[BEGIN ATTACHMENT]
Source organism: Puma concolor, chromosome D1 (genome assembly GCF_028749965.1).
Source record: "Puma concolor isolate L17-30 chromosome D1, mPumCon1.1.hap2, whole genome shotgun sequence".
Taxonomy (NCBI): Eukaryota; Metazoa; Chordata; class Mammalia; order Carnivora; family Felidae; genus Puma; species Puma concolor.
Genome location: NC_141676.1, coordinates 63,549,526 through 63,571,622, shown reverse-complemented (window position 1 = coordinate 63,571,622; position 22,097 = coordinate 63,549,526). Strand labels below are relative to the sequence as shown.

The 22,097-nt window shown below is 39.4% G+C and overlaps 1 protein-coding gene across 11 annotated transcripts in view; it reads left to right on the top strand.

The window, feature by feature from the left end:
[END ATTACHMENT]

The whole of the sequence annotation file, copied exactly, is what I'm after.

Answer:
Source organism: Puma concolor, chromosome D1 (genome assembly GCF_028749965.1).
Source record: "Puma concolor isolate L17-30 chromosome D1, mPumCon1.1.hap2, whole genome shotgun sequence".
Taxonomy (NCBI): Eukaryota; Metazoa; Chordata; class Mammalia; order Carnivora; family Felidae; genus Puma; species Puma concolor.
Genome location: NC_141676.1, coordinates 63,549,526 through 63,571,622, shown reverse-complemented (window position 1 = coordinate 63,571,622; position 22,097 = coordinate 63,549,526). Strand labels below are relative to the sequence as shown.

The 22,097-nt window shown below is 39.4% G+C and overlaps 1 protein-coding gene across 11 annotated transcripts in view; it reads left to right on the top strand.

The window, feature by feature from the left end: